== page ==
Wednesday, 28 January 2004

Questions (111)

Charlie O'Connor

Question:

223 Mr. O'Connor asked the Minister for Foreign Affairs if he will report on his recent meeting with the Secretary of State for Northern Ireland; and if he will make a statement on the matter. [2318/04]

View answer

Written answers (Question to Minister for Foreign)

Together with the Secretary of State for Northern Ireland, Mr. Paul Murphy MP, I co-chaired the meeting of the British-Irish Intergovernmental Conference in Farmleigh House on 22 January. I was accompanied at the meeting by the Minister of State at the Department of Foreign Affairs, Deputy Tom Kitt. The Secretary of State was accompanied by Jane Kennedy MP and John Spellar MP, Ministers of State at the Northern Ireland Office. The Garda Commissioner and the Chief Constable of the Police Service of Northern Ireland also attended. This was the sixth meeting of the conference since the suspension of the devolved institutions in Northern Ireland in October 2002.

At the conference we reviewed political developments, including developments since the Assembly elections in November and the continued efforts to restore the institutions of the Good Friday Agreement, based on cross-community support. The conference reaffirmed the two Government's commitment to the full implementation of the Agreement and discussed the forthcoming review of its operation that will be convened on 3 February. There was an exchange of views on North-South and east-west matters, including the current work programme of the North-South Ministerial Council and the British-Irish Council.

We also reviewed the current security situation at the conference. We welcomed the reduction in violence in 2003 but noted with concern the rise in paramilitary violence in January and discussed ways of tackling it. We also reviewed the prospects for the further normalisation of the security profile in Northern Ireland. The British Government agreed to ask the Independent Monitoring Commission to report on the issue in conjunction with its report on paramilitarism.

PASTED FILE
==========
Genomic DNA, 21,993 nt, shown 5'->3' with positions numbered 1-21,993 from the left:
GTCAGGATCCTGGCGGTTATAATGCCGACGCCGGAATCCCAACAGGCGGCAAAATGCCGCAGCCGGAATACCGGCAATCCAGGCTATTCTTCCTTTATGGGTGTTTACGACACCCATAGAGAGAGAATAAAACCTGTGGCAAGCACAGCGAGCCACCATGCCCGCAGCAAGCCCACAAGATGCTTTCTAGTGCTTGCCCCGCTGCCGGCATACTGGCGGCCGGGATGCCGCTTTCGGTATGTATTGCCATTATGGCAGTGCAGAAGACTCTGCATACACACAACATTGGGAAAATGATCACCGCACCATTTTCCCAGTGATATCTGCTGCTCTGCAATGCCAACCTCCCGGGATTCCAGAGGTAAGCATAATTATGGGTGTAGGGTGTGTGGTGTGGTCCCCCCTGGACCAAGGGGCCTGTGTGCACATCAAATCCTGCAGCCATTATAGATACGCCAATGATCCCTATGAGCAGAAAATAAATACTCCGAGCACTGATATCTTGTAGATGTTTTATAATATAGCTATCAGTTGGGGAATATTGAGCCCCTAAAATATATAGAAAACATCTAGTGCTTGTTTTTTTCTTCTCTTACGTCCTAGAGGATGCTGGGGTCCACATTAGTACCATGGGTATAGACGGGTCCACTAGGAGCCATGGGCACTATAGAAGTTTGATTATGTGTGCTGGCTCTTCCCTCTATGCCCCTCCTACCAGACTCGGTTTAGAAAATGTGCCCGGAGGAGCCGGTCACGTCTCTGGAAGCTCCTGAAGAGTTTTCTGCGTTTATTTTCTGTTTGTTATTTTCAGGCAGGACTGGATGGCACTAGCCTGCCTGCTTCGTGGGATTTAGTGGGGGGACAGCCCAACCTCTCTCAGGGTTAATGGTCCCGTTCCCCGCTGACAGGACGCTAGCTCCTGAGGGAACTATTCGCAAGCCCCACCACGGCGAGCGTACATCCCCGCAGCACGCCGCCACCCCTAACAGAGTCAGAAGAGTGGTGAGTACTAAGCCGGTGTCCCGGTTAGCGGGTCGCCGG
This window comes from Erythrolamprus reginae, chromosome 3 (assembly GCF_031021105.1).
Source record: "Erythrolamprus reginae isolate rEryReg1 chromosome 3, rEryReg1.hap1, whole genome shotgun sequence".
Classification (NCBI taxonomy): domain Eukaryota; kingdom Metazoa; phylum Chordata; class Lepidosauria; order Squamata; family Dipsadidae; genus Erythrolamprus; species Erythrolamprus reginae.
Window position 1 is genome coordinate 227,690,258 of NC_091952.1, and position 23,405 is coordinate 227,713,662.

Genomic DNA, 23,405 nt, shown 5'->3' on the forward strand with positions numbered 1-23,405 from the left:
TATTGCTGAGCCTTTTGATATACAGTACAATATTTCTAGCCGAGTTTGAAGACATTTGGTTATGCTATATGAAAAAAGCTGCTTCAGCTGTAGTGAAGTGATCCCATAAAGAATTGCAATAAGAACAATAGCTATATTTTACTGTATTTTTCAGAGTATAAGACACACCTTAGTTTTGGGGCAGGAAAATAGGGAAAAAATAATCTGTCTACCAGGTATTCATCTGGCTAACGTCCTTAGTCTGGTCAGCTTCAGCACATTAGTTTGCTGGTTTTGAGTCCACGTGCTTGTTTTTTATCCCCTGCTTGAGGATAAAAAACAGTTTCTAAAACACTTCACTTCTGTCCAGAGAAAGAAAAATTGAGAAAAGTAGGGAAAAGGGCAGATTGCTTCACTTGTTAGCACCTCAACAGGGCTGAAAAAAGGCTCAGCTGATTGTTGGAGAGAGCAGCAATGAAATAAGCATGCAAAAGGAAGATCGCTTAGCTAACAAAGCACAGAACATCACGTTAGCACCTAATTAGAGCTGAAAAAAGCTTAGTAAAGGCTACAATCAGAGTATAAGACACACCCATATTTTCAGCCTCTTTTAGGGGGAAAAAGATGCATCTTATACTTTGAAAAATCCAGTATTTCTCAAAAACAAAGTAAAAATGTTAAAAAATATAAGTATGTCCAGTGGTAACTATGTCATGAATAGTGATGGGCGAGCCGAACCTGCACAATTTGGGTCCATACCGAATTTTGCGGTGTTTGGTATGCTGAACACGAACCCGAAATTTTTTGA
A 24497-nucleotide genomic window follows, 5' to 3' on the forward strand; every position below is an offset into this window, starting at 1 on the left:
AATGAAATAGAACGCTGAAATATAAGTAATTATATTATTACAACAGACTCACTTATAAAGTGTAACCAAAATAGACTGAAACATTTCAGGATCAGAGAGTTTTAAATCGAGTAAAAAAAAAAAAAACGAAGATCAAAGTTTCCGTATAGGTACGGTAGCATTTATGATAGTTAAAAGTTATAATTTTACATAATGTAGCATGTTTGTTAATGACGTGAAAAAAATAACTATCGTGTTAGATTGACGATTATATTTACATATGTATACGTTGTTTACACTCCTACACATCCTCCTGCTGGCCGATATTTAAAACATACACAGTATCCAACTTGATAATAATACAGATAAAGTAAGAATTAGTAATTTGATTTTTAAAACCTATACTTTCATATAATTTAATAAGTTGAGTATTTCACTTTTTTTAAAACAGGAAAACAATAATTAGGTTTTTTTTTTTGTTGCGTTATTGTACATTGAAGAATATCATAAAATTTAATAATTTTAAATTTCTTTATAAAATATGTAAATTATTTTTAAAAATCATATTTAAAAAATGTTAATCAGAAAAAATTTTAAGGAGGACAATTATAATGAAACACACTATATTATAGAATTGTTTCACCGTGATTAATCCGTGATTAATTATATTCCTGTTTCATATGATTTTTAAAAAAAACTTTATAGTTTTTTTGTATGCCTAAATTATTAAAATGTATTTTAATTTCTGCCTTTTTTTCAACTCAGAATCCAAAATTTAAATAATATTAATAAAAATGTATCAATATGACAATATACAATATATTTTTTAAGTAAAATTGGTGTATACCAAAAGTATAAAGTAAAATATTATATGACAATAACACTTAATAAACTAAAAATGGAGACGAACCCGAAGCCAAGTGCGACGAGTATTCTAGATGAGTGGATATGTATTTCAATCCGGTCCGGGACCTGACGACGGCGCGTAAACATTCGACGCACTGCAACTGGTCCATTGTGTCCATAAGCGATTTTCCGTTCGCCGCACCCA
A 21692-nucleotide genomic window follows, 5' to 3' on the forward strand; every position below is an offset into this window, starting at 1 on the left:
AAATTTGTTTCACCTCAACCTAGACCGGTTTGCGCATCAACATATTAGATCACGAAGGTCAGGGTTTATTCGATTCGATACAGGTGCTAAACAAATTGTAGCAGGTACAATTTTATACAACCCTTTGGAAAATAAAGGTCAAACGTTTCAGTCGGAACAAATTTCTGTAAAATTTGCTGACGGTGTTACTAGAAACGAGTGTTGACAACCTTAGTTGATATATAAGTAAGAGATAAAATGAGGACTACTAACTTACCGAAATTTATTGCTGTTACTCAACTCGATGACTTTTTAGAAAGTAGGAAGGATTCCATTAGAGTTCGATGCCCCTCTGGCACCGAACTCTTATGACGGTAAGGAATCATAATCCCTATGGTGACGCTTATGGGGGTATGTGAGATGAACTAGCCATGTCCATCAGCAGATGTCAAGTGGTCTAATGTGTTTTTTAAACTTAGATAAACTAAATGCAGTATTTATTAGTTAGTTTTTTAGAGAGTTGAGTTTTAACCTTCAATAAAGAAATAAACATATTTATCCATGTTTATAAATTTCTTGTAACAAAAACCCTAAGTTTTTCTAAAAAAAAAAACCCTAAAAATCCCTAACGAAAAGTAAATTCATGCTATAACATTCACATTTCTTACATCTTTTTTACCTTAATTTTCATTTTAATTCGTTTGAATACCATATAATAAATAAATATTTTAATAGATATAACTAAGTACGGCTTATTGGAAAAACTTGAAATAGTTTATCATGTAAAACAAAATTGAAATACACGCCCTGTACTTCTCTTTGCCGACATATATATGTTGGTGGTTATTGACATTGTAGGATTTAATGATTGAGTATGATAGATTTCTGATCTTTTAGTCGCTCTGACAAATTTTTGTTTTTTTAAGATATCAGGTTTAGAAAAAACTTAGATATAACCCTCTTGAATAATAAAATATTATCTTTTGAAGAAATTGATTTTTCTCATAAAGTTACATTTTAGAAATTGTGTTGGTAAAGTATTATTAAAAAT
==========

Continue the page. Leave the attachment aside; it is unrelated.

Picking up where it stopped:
The conference noted the increase in paramilitary crime and discussed ways of dealing with it, including through ongoing co-operation between the Criminal Assets Bureau and the Assets Recovery Agency. There was a discussion of the Ombudsman's report on the murder of Seán Brown and the Chief Constable outlined the action that would be taken in response to it. The conference also considered a range of criminal justice matters and recent developments in the area of human rights. In regard to the latter, both Governments agreed that the current difficulties relating to the Northern Ireland Human Rights Commission must be quickly resolved. Following our discussion of the Cory, Barron and Stevens reports, the need for the four remaining Cory reports to be published as soon as possible was acknowledged.

We had a useful discussion on the continuing implementation of the two Governments' joint declaration of 1 May 2003. It emphasised the importance of the delivery of these wide-ranging commitments. Officials were directed report back on them at the next meeting of the conference that is scheduled for March.

I also availed of the opportunity to raise concerns about the nationality requirements that restrict recruitment to certain civil service posts within the Northern Ireland Civil Service. I have arranged for copies of the conference communiqué to be placed in the Dáil Library.